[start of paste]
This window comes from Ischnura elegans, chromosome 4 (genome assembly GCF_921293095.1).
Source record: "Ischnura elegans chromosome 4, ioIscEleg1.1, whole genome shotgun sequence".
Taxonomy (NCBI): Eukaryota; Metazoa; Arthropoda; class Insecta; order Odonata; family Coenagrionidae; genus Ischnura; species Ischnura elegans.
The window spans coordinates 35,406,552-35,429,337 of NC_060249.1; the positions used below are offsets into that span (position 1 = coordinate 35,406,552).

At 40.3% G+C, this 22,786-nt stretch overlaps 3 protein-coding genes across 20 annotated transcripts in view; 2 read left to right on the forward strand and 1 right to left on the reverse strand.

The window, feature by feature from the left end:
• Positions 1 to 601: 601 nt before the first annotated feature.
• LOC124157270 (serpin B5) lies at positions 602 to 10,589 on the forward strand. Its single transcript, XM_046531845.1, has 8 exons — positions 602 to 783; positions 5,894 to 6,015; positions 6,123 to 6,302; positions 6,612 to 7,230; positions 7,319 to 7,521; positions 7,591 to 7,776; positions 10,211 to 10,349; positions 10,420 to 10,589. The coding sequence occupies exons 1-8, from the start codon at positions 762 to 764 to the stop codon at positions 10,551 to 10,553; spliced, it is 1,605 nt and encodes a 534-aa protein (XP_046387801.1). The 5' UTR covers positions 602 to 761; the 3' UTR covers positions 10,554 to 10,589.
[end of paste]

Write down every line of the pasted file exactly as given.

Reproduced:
This window comes from Ischnura elegans, chromosome 4 (genome assembly GCF_921293095.1).
Source record: "Ischnura elegans chromosome 4, ioIscEleg1.1, whole genome shotgun sequence".
Taxonomy (NCBI): Eukaryota; Metazoa; Arthropoda; class Insecta; order Odonata; family Coenagrionidae; genus Ischnura; species Ischnura elegans.
The window spans coordinates 35,406,552-35,429,337 of NC_060249.1; the positions used below are offsets into that span (position 1 = coordinate 35,406,552).

At 40.3% G+C, this 22,786-nt stretch overlaps 3 protein-coding genes across 20 annotated transcripts in view; 2 read left to right on the forward strand and 1 right to left on the reverse strand.

The window, feature by feature from the left end:
• Positions 1 to 601: 601 nt before the first annotated feature.
• LOC124157270 (serpin B5) lies at positions 602 to 10,589 on the forward strand. Its single transcript, XM_046531845.1, has 8 exons — positions 602 to 783; positions 5,894 to 6,015; positions 6,123 to 6,302; positions 6,612 to 7,230; positions 7,319 to 7,521; positions 7,591 to 7,776; positions 10,211 to 10,349; positions 10,420 to 10,589. The coding sequence occupies exons 1-8, from the start codon at positions 762 to 764 to the stop codon at positions 10,551 to 10,553; spliced, it is 1,605 nt and encodes a 534-aa protein (XP_046387801.1). The 5' UTR covers positions 602 to 761; the 3' UTR covers positions 10,554 to 10,589.